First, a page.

I know that my program bases admissions decisions on a balance of "Is this person right for this program?", AND "Is this program right for this person?", so you should maybe think about addressing both in your essay. Not only does it break up the monotony of awkwardly writing about how awesome and qualified you are (though I'm certain you are both awesome AND qualified, that shit's just hard to write for ANYONE), it also show that you've thought through the specifics and particularities of their program and have actual reasons (beyond "this is a school that exists") for wanting to spend the next X years of your life there. Grad programs' admissions committees are really not just choosing students, but ultimately choosing colleagues for themselves, and a potential colleague who can already imagine where they fit is a good head start.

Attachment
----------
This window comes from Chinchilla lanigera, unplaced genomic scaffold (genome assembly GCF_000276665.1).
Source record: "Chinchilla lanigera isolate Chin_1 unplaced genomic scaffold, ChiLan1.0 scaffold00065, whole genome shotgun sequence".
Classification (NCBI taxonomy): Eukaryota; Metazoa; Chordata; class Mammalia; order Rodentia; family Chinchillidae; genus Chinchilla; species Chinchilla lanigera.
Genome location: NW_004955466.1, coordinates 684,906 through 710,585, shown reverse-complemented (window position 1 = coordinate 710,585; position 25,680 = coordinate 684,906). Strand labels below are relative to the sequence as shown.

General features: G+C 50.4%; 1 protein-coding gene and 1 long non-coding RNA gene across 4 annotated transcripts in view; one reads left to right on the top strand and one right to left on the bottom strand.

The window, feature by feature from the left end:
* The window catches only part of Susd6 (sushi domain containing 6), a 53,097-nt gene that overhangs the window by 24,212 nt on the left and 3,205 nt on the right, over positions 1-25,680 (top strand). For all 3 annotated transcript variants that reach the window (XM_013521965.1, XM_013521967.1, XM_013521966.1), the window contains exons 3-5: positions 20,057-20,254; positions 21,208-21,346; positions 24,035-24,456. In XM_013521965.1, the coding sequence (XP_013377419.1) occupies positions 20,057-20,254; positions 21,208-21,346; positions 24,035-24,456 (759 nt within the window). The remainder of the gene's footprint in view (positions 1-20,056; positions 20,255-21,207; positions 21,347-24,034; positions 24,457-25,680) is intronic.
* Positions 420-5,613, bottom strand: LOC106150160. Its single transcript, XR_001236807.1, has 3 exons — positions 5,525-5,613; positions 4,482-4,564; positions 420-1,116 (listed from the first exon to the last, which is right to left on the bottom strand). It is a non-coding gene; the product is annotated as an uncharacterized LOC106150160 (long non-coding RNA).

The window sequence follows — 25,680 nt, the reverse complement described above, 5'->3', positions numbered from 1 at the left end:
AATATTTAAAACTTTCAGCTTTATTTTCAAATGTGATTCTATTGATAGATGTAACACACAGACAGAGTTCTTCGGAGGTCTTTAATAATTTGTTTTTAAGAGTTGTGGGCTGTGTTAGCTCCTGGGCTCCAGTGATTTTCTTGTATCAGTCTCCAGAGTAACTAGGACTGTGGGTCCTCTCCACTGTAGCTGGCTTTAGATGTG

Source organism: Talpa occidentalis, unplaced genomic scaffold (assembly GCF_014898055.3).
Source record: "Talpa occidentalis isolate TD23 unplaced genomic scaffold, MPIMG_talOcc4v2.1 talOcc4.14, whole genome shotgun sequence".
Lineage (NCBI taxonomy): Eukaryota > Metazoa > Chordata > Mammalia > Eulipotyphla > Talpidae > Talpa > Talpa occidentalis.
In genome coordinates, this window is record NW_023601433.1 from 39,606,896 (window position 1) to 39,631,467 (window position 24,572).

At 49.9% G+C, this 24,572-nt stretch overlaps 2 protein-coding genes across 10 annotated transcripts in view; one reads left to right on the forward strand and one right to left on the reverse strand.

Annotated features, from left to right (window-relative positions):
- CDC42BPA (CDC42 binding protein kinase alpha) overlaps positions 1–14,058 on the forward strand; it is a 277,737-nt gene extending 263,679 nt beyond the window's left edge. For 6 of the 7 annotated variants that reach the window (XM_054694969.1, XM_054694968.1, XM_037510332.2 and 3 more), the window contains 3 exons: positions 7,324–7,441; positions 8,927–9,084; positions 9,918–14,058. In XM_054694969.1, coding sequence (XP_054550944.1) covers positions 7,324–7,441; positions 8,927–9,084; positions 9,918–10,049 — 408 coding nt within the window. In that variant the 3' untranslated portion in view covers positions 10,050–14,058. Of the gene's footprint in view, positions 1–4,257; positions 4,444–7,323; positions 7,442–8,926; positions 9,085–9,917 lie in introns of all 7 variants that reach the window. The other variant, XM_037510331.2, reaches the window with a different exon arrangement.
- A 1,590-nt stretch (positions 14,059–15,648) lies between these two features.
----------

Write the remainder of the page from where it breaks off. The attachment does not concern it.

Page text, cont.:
Think about what that particular school offers (special library collections? Interdisciplinary program options? A specific prof or researcher who does what you do? Particular relationships with business or industry? A theoretical or practical focus on X aspect of your field that is right up your alley? A pedagogical approach that you ascribe to?), and write about why those resources will help you achieve your educational goals. Talk about how work you've done already (whether during your previous degree or in the real world) fits in with work you plan to do in the future. Talk about how those future plans will be better/more effiecient/more rewarding because of the individuals and resources at this institution (this is not "sucking up", but rather a demonstration of how your work fits with theirs). This kind of specificity and thoughtfulness means much more to admissions committees, I've been told, than elaborate prose about how passionate and committed you are to following your dreams of being X (though obviously you also want to demonstrate your passion and readiness).